RE: O/T: Reflections

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On 1/5/2015 10:53 PM, woodchucker wrote:

Exactly. Choose an alternative fuel and the government is going to tax it too.
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Lew Hodgett wrote:

---------------------------------------------------------------- John McCoy wrote:

----------------------------------------------------------------------- 1) I didn't arrive in CA until 1990. Might want to verify your source.
2) It's not that expensive to clean up after yourself.
CA been doing it for years.
Lew
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On 1/4/2015 11:57 PM, Lew Hodgett wrote:

Really, IIRC California is one of the most expensive places to do anything. What do you suppose makes California a more expensive place to live.
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The source is .ca.gov, which is a California state government website. It would be hard to find a more authoritative source.

That was my point - Cal has had higher taxes and special pollution regulations for years (heck, there was a time when automakers had to make special California models). So, when prices elsewhere in the US were just under a dollar, I'd have expected Cal to be more different than they were.
John
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On 01/05/2015 10:11 AM, John McCoy wrote:
...

I'd suspect if you go look as suggested that they really were if account for which level of controls were in place at the time in comparison to the rest of the US.
And, much of what CA brags about isn't them "cleaning up after themselves" as much as it is pushing it out of state and then importing the product...power being one prime example.
--



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This requires a cite. California imports 10% from the northwest (the bulk of that is hydro), and 20% from the southwest (of which 30% comes from coal). The remaining 70% is generated in-state. Note that the drought has increased the draw from out-of-state due to a 36% drop in in-state hydro in 2012 and a further 10% drop in 2013. The shutdown of San Onofre has also increased imports.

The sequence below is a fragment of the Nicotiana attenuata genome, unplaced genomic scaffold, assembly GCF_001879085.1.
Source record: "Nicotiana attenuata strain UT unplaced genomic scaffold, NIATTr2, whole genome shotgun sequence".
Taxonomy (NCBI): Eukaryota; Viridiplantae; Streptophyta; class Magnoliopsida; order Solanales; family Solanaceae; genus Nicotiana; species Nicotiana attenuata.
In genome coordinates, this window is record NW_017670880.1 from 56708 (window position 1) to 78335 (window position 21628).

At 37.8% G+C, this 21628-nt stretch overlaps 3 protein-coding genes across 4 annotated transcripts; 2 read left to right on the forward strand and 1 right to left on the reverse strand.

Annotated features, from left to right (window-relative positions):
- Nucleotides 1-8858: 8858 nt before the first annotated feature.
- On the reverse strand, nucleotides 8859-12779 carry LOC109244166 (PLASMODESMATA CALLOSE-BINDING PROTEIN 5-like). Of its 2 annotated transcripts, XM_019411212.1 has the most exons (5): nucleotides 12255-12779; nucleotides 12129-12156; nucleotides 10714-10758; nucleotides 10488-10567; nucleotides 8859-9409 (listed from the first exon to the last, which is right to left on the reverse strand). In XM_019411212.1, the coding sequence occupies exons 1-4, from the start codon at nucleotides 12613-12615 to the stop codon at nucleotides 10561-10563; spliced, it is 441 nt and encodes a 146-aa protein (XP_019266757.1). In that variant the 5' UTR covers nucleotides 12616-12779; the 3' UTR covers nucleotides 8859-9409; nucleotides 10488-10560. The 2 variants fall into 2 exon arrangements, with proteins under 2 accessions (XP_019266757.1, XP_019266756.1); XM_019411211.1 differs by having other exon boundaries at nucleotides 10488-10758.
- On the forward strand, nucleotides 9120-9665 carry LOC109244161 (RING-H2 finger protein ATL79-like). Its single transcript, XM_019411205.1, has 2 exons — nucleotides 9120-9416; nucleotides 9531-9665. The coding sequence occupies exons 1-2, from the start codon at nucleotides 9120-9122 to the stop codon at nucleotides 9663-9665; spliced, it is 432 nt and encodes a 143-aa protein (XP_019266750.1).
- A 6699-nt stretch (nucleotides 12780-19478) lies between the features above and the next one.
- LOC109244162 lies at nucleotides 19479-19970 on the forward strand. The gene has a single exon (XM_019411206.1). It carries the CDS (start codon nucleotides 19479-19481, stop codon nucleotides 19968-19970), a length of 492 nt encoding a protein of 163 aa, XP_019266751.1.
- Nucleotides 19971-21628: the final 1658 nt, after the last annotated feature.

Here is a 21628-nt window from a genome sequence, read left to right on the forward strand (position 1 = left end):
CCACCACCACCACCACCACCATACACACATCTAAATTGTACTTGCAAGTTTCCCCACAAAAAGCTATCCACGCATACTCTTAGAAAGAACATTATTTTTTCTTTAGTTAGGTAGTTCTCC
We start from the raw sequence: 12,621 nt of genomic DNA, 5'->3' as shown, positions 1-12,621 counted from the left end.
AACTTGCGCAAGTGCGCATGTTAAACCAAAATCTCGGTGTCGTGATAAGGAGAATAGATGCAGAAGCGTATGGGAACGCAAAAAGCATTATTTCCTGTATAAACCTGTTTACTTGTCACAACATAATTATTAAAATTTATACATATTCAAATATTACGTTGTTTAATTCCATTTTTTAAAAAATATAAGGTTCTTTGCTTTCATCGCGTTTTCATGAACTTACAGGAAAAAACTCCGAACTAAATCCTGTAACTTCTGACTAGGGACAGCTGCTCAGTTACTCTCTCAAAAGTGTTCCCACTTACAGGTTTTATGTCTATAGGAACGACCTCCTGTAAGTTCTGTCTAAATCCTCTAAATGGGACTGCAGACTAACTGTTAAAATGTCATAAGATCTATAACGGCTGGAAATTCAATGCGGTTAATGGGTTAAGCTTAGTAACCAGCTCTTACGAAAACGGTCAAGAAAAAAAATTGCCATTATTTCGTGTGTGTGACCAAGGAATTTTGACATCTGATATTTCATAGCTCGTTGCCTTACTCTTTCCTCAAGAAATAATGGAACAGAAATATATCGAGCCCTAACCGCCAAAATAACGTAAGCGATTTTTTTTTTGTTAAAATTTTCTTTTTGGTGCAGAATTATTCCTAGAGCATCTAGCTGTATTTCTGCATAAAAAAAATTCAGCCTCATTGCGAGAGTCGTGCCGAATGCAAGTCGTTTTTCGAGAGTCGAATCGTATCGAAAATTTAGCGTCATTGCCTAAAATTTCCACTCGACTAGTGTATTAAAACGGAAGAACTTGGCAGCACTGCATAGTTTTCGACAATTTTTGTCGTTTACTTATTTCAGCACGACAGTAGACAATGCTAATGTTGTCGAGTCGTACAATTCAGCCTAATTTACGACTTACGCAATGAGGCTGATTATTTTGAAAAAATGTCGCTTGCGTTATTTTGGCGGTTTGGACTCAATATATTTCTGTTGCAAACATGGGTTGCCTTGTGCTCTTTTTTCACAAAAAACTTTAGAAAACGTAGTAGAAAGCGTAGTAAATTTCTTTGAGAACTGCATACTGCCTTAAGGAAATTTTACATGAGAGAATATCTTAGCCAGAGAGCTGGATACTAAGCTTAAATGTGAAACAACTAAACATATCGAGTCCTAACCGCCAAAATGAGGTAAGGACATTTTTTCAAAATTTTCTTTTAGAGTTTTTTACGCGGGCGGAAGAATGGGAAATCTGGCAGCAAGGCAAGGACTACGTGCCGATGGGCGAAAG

http://energyalmanac.ca.gov/electricity/total_system_power.html
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On 1/5/2015 11:48 AM, Scott Lurndal wrote:

And I remember when a certain northern city who had a nuke power plant built, energized and signed off ready to dump power on the grid and the local city voted to shut the power plant down. I don't know how they can do that after several dozens of years of planning and spending billions on a massive plant and only when they spend more money on fuel and certification does some of the city complain. Likely the college students all moved out and don't care. But want the power just the same. About that time (shutdown) there was a power crisis and the state went to taxes and shutdown themselves.
Martin
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For which 100% of californians are _GRATEFUL_.
Anyone who experienced a second or third-stage smog alert in the LA basin in the 50's, 60's, 70's or early 80's knows exactly how beneficial those blends have been. There hasn't been a first stage alert since 1990, entirely due to the clean-air regulations. They're a _good thing_.
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On 01/05/2015 11:50 AM, Scott Lurndal wrote:

Didn't say that the weren't, necessarily, only that there's something other than "gas is gas"...and I doubt it'd be possible to find _anything_ 100% of a population as large and diverse as CA's would be for... :)
--


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snipped-for-privacy@slp53.sl.home (Scott Lurndal) wrote in